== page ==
dried boletus mushrooms (available at Polish delicatessens and gourmet grocery stores but you can substitute any aromatic mushroom)
3             small onions, chopped
2 tsp      butter
1             egg
Salt and freshly ground pepper
2 tsp      breadcrumbs


2 cups   wheat flour, sifted
3 drops sunflower oil
Warm water, previously boiled


Rinse mushrooms with cold water.
In a pot in warm water, cover mushrooms a centimetre or so of water. Let soak for 15 minutes, then bring to simmer. Cook until soft. Drain thoroughly. Taste one to see if gritty; if so, rinse again.

In the meantime, in skillet, caramelize onions gently in butter. Add onions to mushrooms and grind them finely. Add egg and mix. Mix in salt, pepper and breadcrumbs. (Stuffing should be thick so draining mushrooms is important.)

Dough Build flour into a heap on pastry board. Add sunflower oil. Pour ½ cup of the warm water onto flour mixture. Mix with hands to form dough. Add additional warm water tablespoon by tablespoon until dough is elastic and kneadable but not too soft. Knead until all pellets are crumbled and colour is uniform. Put dough in a bowl and cover with a clean cloth for 20 minutes. Take half the dough out of the bowl, leaving the other half covered. Place on lightly floured board and roll to 1 to 2 mm thickness. Cut into 4- by 4-cm squares. Put about a teaspoon of stuffing on each square (not so much that “gluing” dough is impossible and not so stingily that you can’t taste filling). Fold each square in half to make a triangle. Join together with your fingers, closing the filling inside. Now wrap two opposite corners together join together with fingers forming something like an envelope. Add to boiling salted water, throwing each uszka into pot, one after the other. Once each uszka floats to the surface, let boil another minute or two, remove and drain thoroughly. Serve with melted butter and/or fried onions.

Makes about 35


Recipe: Lumpia Shanghai

Contributed by home chef Patricia Candido

Lumpia (spring roll) wrappers (medium)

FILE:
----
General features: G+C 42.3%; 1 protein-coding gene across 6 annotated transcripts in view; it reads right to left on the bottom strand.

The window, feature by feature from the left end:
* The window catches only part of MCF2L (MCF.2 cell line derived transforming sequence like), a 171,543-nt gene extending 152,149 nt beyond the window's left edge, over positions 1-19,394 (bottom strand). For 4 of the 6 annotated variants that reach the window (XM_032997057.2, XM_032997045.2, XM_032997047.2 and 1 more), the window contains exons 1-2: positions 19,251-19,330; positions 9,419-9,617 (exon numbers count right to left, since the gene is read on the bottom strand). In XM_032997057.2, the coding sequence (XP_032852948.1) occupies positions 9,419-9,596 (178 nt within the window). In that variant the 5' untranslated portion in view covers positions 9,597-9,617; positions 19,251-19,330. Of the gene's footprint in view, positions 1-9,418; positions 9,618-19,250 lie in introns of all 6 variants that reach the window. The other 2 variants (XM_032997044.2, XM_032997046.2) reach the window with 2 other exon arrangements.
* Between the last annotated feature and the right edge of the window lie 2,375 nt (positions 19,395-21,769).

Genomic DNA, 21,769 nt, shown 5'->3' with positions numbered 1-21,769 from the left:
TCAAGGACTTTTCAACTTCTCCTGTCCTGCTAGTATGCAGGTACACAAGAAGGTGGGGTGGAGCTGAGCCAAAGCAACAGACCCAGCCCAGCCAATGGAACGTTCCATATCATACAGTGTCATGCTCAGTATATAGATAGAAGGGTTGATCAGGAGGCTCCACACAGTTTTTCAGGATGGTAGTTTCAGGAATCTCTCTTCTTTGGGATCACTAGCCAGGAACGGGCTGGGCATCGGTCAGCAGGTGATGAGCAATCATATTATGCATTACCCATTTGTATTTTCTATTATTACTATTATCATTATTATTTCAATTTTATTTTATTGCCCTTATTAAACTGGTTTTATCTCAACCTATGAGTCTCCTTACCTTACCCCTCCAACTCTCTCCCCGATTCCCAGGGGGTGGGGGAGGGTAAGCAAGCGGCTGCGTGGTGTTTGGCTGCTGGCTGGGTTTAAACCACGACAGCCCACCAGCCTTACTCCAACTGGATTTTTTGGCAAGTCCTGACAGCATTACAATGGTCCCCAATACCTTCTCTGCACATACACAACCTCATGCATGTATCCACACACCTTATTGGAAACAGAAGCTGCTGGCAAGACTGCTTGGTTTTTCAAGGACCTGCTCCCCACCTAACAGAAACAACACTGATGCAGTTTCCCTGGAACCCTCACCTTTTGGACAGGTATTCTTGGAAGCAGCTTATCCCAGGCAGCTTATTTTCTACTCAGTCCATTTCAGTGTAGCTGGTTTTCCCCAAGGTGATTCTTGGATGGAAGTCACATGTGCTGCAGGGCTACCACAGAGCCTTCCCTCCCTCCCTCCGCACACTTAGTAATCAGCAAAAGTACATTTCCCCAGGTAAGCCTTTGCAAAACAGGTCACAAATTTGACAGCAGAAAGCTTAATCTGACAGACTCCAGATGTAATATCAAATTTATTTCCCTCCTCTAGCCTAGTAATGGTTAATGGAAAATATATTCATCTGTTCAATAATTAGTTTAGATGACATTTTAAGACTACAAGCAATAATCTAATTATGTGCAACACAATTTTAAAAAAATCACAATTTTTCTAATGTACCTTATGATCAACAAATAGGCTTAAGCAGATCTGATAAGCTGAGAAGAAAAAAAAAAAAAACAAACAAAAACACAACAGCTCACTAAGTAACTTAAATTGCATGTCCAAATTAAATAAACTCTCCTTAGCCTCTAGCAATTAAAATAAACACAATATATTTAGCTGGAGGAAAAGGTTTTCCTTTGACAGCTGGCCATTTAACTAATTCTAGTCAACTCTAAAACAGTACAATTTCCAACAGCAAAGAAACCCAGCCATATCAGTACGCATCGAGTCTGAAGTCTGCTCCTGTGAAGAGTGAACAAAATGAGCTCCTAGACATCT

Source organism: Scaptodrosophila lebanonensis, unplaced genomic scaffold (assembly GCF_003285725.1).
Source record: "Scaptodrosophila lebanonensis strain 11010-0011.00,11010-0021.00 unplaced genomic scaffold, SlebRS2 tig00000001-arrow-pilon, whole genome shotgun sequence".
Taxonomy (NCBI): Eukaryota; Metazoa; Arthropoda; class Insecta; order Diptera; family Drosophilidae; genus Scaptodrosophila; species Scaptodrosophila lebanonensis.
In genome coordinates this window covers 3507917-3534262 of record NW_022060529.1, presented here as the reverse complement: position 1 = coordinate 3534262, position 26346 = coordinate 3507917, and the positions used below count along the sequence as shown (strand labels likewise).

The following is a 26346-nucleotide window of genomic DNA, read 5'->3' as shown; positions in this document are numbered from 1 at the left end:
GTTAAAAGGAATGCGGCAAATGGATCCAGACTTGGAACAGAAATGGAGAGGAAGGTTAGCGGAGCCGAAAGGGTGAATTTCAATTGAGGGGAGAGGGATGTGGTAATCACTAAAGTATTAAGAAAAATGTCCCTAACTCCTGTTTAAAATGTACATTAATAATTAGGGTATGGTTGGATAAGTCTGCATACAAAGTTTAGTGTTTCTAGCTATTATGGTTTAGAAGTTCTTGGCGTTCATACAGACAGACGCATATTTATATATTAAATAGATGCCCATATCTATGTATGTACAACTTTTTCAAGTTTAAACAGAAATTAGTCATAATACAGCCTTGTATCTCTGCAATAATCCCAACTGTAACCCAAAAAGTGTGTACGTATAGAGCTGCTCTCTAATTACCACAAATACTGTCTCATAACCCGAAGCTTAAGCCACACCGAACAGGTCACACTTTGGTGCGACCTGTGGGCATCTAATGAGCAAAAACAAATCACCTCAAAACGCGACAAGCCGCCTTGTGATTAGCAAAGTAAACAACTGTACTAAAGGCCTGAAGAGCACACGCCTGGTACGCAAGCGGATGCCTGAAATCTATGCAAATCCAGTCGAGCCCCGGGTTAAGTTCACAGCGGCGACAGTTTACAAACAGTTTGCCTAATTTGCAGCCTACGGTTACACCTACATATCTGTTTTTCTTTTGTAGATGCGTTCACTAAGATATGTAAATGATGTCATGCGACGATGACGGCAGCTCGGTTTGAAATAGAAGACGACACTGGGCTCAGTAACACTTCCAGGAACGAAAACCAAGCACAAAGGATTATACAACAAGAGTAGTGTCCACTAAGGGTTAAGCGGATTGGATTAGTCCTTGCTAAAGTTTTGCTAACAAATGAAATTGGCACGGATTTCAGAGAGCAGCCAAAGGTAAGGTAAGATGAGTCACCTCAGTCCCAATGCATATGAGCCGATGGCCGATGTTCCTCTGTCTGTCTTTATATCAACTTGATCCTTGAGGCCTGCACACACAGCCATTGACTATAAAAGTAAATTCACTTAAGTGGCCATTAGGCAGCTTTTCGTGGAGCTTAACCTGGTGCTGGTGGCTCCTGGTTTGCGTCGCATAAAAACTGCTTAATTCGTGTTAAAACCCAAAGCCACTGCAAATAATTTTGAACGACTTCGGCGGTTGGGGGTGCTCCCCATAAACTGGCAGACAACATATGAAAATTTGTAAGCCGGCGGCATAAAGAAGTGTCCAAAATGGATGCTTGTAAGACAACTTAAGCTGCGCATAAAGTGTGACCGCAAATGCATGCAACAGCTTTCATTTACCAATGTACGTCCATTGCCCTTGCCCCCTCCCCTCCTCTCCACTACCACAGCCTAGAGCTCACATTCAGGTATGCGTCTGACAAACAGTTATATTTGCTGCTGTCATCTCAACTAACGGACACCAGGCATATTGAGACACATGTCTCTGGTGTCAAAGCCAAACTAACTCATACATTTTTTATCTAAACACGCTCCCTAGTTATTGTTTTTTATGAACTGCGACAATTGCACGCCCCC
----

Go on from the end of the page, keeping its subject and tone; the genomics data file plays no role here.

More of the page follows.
Cooking oil for deep frying
Plum sauce


1 lb          ground pork
½ lb       minced raw shrimp
1              egg
¼ cup    chopped green onion
⅓ cup    roughly chopped
water chestnuts
1              small carrot, grated
2 drops  sesame oil
1 tbsp     cornstarch
1 tsp       salt
pinch ground pepper


Mix pork, shrimp, egg, onion, water chestnuts, carrot, oil, cornstarch, salt and pepper thoroughly.

Lay wrapper on flat surface. Place about 1½ tsp of filling on wrapper, shaped in a log. Roll up into a “stick.” Deep fry in cooking oil until golden brown. When lumpia float, they are done. Drain on paper towels. Cut each in half and serve with plum sauce.

Makes about 15


Recipe: Ye Tibbs Wott

By chef Maritu Asnakaw, East Africa Restaurant, Montreal


2 tsp       oil
1              onion, chopped
1              clove garlic, minced
1 tsp       ginger, chopped
2 tbsp    berbere (African spice mix available in international section of some grocery stores and specialty food            boutiques)
¼ tsp    cumin
¼ tsp    salt
1 lb         sirloin beef, cut in ½-inch cubes

In sauté pan, heat oil. Sauté onion, garlic, ginger, berbere, cumin and salt until onions are soft, about 5 minutes. Add beef, cover and cook on medium heat for about 30 minutes or until beef is cooked through. Ethiopians eat with their right hands using injera (bread) to scoop up food. If you can’t find injera, use another mild-tasting bread as a substitute.